Northern Ireland may be considered part of European Union customs territory post-Brexit, Irish national broadcaster RTE is reporting.
It is part of a draft legal text to be published by the European Commission on Wednesday, RTE reports.
The text will allude to a single regulatory space on the island of Ireland with no internal barriers, adds the broadcaster.
The report cites "a well-placed EU source".
The scenario would reflect the so-called "default" or "backstop" option contained in the December agreement between the EU and the UK on how to avoid a hard border on the island of Ireland.
On Wednesday, the EU is expected to publish a text which will translate the political pledges made by both sides at the end of 2017 into legally-binding treaty language.
It will concern only divorce-related issues - not the future relationship.
Three separate well-placed sources have confirmed the general content of the draft to RTE News.
According to RTE's sources, the draft text will also state that, under the backstop option, joint EU-UK customs teams will be required to apply checks on goods coming from the UK into the new regulatory space, but will not specify where those checks will take place.
The text will also say that the two other options preferred by the UK to avoid a hard border are also available, and that if agreement is reached on those options, the above scenario would not apply.
Those options include avoiding a hard border through a future EU-UK free trade agreement, or through specific proposals made by the UK government.
It is understood that the draft will not spell out that Northern Ireland remains in the EU single market.
However, that will be implied by a series of annexes which will say that individual pieces of EU single market legislation "will be applicable".
The text will have considerable detail on how the movement of goods, north and south, will be facilitated without any border checks, RTE also reports.
The Democratic Unionist Party (DUP) has made clear if the Irish Sea became a de facto trade border, it would withdraw its support for the Conservative government.
"It would represent a break-up of the United Kingdom," the party's Sammy Wilson said.
"For the Irish government, which prattles on all of the time about the importance of the Belfast Agreement, - part of the Belfast Agreement was that there can be no change in the constitutional position of Northern Ireland without the consent of the people of Northern Ireland.
"Yet here we now have the EU, prompted by the Irish government, seeking to bring about that constitutional change."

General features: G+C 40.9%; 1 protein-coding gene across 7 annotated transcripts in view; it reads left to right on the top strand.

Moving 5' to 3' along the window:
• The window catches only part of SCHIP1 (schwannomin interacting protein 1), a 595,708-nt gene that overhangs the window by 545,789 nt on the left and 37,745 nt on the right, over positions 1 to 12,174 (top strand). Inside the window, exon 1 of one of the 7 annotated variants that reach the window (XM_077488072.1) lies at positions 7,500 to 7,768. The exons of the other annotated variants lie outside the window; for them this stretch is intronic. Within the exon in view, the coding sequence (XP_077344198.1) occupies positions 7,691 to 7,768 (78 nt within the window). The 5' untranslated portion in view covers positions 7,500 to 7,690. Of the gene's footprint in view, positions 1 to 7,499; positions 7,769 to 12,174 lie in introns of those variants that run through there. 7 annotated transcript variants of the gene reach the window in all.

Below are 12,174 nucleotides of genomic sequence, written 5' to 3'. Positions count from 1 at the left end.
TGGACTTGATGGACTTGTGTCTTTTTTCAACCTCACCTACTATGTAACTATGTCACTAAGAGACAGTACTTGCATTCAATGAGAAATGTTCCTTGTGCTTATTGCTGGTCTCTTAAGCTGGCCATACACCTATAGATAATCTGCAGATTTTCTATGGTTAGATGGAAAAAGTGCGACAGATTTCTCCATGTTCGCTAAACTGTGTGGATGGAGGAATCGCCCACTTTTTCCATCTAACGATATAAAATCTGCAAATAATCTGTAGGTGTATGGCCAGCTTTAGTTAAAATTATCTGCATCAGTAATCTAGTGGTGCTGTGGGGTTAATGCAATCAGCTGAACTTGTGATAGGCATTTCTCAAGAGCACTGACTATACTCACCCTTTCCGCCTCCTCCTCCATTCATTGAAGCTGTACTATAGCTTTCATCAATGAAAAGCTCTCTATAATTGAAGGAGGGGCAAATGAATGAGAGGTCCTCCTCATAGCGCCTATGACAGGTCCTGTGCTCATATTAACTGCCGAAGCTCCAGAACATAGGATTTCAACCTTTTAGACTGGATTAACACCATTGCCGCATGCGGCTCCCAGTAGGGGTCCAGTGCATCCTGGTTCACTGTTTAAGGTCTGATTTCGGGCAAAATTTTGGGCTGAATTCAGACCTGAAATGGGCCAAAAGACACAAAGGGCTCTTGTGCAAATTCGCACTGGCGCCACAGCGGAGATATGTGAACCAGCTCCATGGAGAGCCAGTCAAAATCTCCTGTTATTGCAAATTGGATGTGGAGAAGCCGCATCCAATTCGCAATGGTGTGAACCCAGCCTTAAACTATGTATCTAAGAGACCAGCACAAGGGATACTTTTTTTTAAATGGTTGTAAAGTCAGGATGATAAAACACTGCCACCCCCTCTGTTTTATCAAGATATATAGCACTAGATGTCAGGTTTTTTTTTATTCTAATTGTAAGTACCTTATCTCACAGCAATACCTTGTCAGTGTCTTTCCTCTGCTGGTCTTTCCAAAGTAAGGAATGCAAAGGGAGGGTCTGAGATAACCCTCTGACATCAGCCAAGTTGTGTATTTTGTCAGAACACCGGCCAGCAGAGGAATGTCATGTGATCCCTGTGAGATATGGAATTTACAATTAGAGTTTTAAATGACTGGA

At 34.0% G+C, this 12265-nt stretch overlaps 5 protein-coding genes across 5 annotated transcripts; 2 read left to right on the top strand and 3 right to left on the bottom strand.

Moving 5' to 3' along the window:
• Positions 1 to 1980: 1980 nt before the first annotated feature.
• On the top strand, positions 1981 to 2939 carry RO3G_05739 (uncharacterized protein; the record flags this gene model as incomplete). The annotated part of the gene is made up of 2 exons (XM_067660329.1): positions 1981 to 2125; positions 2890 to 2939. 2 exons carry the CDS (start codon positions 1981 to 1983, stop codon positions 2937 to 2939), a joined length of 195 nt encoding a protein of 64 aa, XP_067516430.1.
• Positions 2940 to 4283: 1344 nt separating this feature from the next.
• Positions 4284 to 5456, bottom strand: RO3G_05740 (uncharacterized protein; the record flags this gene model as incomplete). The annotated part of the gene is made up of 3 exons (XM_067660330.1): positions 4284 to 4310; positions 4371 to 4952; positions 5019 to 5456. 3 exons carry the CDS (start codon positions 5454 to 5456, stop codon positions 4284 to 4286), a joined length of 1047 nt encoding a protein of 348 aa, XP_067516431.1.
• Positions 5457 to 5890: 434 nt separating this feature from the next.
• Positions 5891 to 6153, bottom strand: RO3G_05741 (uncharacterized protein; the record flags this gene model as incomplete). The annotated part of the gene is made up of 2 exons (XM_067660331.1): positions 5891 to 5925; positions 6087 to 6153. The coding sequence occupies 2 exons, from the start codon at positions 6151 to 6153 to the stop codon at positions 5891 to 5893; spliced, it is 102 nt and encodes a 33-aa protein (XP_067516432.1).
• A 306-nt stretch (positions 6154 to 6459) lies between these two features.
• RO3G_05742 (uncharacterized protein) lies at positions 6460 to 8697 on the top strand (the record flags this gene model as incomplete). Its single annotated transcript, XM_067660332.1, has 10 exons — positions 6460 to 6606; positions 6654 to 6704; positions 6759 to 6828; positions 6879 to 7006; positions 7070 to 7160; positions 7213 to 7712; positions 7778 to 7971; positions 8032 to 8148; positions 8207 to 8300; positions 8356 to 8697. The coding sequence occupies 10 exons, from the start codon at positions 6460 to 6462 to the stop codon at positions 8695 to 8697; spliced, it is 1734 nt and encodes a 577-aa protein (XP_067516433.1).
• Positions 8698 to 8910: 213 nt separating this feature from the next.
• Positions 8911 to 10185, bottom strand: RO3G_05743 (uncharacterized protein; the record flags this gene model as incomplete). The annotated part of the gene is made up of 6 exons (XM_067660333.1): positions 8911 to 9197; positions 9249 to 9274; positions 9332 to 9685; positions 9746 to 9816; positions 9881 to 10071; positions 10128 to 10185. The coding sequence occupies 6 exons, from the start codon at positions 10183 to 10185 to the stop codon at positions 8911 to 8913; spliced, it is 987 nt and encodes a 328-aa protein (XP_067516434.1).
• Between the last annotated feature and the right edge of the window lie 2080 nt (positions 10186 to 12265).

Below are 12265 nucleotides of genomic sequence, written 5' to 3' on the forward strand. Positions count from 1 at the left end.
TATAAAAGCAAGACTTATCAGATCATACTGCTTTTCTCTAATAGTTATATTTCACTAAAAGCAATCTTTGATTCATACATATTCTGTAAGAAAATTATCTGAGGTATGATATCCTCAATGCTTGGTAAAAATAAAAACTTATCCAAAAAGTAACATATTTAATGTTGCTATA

The DUP's 10 MPs are helping to keep Prime Minister Theresa May in power as part of a confidence and supply deal.
Sinn Féin's Chris Hazzard said he did not want to speculate what was in the document and the party would study it on Wednesday.
"But if reports are true that it has something around the north remaining within the customs union, this of course is to be welcomed. But it's only a start," he said.
"We need to have membership, not just of the customs union, but of the single market and we need to ensure our human rights are protected under the European courts of justice."
EU negotiator Michel Barnier said earlier that there would be "no surprises" in Wednesday's 120-page document.
He said it was the EU's responsibility to include the "backstop" option of Northern Ireland maintaining full regulatory alignment with the Republic in areas of existing North-South co-operation if no other solutions could be made to work.
While all three options would be mentioned in the 120-page document, he said it would be the backstop one which would be "operationalised" into legally binding text.
The other options would be worked on as soon as the UK provided more details, he said.
The paper would also set out the EU's position on the post-Brexit transition period, and would cover citizens' rights and financial issues too, he said.
Hard border dismissed
Meanwhile, the prime minister's office has categorically dismissed any prospect of a return to a "hard border" in Ireland as a consequence of Brexit.
The statement followed the leak of a letter to the prime minister from Foreign Secretary Boris Johnson, in which he appeared to contemplate the possibility of future customs border checks, after the UK, including Northern Ireland leaves the EU customs union.
A spokesman said: "We have made it clear on numerous occasions we will not contemplate a hard border on the island of Ireland".
The leaked letter, obtained by Sky News, quoted Mr Johnson telling the prime minister the return of a hard border on the island of Ireland would continue to leave 95% of traffic to pass unchecked.
Earlier, Mr Johnson was criticised after he likened the challenge of avoiding a hard border in Northern Ireland to the boundaries between different boroughs of London - implying a system similar to London's congestion charge could operate along the border.
The foreign secretary said it was a "very relevant comparison" because money was "invisibly" taken from people travelling between Camden and Westminster when he was London mayor.